It was said that the sound of Helen Huntingdon metaphorically slamming her bedroom door in the face of her drunken husband echoed throughout the length and breadth of middle England. The image might be a little fanciful, but not, perhaps, so much. Contemporary reviewers of The Tenant were, with one or two exceptions, famously appalled by what they read, and little reassured by the author's avowed intention, stated in the preface, that she intended to 'tell the truth, for truth always conveys its own moral to those who are able to receive it.' They certainly feared that the publication of such novels represented a genuine threat to the stability of mid-Victorian middle-class England, and a more particular threat too to the stability of the minds of mid-Victorian middle-class female novel readers. It was, the reviewer in the Rambler concluded, 'one of the coarsest books which we have ever perused.' Sharpe's London Magazine openly articulated the deeper fear, that 'lady-readers' might, presumably by accident, stumble across it, further advising that 'so revolting are many of the scenes, so coarse and disgusting the language put into the mouths of some of the characters, that the reviewer to whom we entrusted it returned it to us, saying it was unfit to be noticed in the pages of Sharpe's.'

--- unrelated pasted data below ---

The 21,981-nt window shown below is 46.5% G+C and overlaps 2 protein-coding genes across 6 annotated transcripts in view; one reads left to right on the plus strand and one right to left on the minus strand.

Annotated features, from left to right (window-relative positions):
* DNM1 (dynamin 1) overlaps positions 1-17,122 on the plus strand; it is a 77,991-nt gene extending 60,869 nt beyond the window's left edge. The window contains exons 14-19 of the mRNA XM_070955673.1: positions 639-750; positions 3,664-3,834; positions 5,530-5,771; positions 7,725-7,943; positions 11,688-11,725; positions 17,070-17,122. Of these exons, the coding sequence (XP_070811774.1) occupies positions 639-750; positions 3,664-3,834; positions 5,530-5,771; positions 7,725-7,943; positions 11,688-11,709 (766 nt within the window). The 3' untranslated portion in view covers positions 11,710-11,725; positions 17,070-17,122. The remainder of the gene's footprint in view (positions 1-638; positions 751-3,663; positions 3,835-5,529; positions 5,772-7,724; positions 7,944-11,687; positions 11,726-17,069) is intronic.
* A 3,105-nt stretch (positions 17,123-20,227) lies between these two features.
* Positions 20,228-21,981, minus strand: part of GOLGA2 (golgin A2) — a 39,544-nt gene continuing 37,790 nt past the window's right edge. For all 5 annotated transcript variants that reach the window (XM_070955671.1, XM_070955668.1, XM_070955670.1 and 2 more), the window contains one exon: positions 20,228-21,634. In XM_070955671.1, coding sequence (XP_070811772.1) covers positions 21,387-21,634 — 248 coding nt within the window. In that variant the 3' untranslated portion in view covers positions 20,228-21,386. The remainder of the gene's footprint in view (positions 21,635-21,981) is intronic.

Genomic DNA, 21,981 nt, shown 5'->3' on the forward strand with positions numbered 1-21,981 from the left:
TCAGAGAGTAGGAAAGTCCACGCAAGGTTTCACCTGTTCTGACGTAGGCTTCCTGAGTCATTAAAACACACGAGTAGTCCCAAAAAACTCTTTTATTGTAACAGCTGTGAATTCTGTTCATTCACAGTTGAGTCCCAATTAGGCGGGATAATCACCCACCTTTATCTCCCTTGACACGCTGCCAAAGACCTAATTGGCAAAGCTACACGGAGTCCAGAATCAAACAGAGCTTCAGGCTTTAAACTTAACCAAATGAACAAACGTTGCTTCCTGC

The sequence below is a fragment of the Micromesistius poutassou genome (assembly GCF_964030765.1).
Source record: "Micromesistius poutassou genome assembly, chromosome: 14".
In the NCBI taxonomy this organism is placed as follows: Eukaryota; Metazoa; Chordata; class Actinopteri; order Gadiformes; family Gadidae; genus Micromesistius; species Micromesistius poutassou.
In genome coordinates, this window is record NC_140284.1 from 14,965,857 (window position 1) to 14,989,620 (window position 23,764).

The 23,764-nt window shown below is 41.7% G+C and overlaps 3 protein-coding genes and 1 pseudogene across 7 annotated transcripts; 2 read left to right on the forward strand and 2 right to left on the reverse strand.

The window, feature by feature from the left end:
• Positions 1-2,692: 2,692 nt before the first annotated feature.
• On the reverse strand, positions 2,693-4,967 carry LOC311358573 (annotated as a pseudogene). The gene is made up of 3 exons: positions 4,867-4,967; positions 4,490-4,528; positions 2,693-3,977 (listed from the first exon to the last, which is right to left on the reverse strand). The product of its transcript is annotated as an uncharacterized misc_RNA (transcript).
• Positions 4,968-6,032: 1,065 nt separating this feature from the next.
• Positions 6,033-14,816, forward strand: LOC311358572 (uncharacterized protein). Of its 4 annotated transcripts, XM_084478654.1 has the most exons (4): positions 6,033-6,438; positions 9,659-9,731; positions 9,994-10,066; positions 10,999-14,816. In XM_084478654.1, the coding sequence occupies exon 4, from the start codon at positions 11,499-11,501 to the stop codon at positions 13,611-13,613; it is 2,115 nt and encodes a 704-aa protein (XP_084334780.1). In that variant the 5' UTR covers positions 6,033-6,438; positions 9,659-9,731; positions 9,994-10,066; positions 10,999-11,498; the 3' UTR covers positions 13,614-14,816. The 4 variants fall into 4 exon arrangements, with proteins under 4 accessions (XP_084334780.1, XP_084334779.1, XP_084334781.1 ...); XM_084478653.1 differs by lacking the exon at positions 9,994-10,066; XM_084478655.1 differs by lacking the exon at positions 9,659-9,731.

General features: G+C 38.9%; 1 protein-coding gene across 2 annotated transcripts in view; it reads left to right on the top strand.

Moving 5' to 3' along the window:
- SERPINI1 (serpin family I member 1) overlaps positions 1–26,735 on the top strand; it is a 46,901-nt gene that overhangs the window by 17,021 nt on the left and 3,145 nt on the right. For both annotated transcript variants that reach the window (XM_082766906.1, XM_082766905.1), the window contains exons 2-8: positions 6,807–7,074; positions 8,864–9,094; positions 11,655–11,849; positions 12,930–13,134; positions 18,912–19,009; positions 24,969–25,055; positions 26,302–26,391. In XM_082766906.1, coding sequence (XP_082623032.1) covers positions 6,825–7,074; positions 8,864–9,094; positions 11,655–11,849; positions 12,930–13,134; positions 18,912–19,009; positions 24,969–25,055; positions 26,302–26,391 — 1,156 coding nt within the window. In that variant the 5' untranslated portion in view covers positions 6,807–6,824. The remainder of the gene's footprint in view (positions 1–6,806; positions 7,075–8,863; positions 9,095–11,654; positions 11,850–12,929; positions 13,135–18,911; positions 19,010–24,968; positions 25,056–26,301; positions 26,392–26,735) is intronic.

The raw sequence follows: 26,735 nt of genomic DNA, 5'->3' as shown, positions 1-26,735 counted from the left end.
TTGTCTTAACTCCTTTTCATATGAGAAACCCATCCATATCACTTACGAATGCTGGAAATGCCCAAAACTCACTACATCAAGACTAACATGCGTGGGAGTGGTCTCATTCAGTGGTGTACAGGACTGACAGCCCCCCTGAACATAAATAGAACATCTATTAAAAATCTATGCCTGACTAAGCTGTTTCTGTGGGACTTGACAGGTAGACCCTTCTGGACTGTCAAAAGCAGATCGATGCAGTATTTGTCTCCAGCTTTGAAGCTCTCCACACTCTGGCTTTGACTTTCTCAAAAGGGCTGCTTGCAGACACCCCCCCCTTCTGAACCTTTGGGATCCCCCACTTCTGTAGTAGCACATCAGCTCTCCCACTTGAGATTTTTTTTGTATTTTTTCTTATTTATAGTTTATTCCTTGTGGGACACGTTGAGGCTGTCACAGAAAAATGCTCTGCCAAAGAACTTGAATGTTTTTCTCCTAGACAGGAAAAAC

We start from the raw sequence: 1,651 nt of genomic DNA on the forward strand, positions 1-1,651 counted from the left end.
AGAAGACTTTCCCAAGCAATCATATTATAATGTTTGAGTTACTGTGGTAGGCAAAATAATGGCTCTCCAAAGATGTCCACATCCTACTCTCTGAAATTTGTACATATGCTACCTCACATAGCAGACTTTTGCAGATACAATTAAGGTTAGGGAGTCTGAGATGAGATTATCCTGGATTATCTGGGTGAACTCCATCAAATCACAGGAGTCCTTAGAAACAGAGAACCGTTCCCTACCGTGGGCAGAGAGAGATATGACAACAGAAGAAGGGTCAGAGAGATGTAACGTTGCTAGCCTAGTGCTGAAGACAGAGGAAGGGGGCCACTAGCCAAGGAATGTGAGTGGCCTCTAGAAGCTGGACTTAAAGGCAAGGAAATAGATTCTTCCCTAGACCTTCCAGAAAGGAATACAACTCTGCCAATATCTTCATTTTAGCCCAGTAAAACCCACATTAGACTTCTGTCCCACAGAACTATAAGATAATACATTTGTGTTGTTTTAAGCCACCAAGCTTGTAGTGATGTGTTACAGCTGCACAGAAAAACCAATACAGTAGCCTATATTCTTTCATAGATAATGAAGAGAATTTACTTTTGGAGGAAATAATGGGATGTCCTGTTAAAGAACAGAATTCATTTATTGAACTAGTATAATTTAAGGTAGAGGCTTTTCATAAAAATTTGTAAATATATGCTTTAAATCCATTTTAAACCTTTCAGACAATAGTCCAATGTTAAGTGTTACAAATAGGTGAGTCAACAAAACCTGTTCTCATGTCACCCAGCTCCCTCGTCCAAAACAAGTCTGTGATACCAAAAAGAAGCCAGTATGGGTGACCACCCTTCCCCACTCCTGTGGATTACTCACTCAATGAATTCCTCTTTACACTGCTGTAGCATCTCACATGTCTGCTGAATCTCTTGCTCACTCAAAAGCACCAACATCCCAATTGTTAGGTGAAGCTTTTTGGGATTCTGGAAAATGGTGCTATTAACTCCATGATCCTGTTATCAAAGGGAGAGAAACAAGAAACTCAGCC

No less disgusted by the 'unnecessary coarseness' and 'splenetic and bitter tone' of the novel was Charles Kingsley. But his disgust was tempered by an appreciation of its author's determination to indeed present the 'truth,' to expose the 'foul and accursed undercurrents' that lay beneath 'smug, respectable, whitewashed English society.' Dickens famously alluded to the ability of the novel to 'pull the roofs off houses' to reveal what lay within. Not everyone found the prospect to be appealing. But it was a vital prospect all the same. Whilst there is no firm evidence that Anne Brontë wrote The Tenant as an explicit contribution to contemporary debates regarding spousal violence, child custody or estate succession, it is very obvious that she wrote her novel with the intention of presenting to her audience all the horrors that might befall a woman who, trapped in a loveless marriage to a violent husband, was unable to seek effective recourse to either state or Church. And in so doing, it was impossible to do other than write law and jurisprudence into the structural foundation of the novel. The jurisprudence may thus be 'subterranean,' a foundational support for a broader argument. But that does not diminish its importance. Lisa Surridge has recently argued that such novels might be read as a gesture of 'active resistance' to a pervasive culture of jurisprudential misogyny. Mary Poovey has reached the same conclusion, that associated fictive and factual accounts of spousal violence played a critical role in transforming public perceptions of the female condition during the Victorian period. The law may not dominate the landscape in a novel such as The Tenant of Wildfell Hall. But it is impossible to read The Tenant of Wildfell Hall without encountering, time and again, the centrality of the law, and its attendant injustices, in the life of its principal protagonist. It is impossible now, and it is reasonable to suppose that it was just as impossible a hundred and sixty years ago.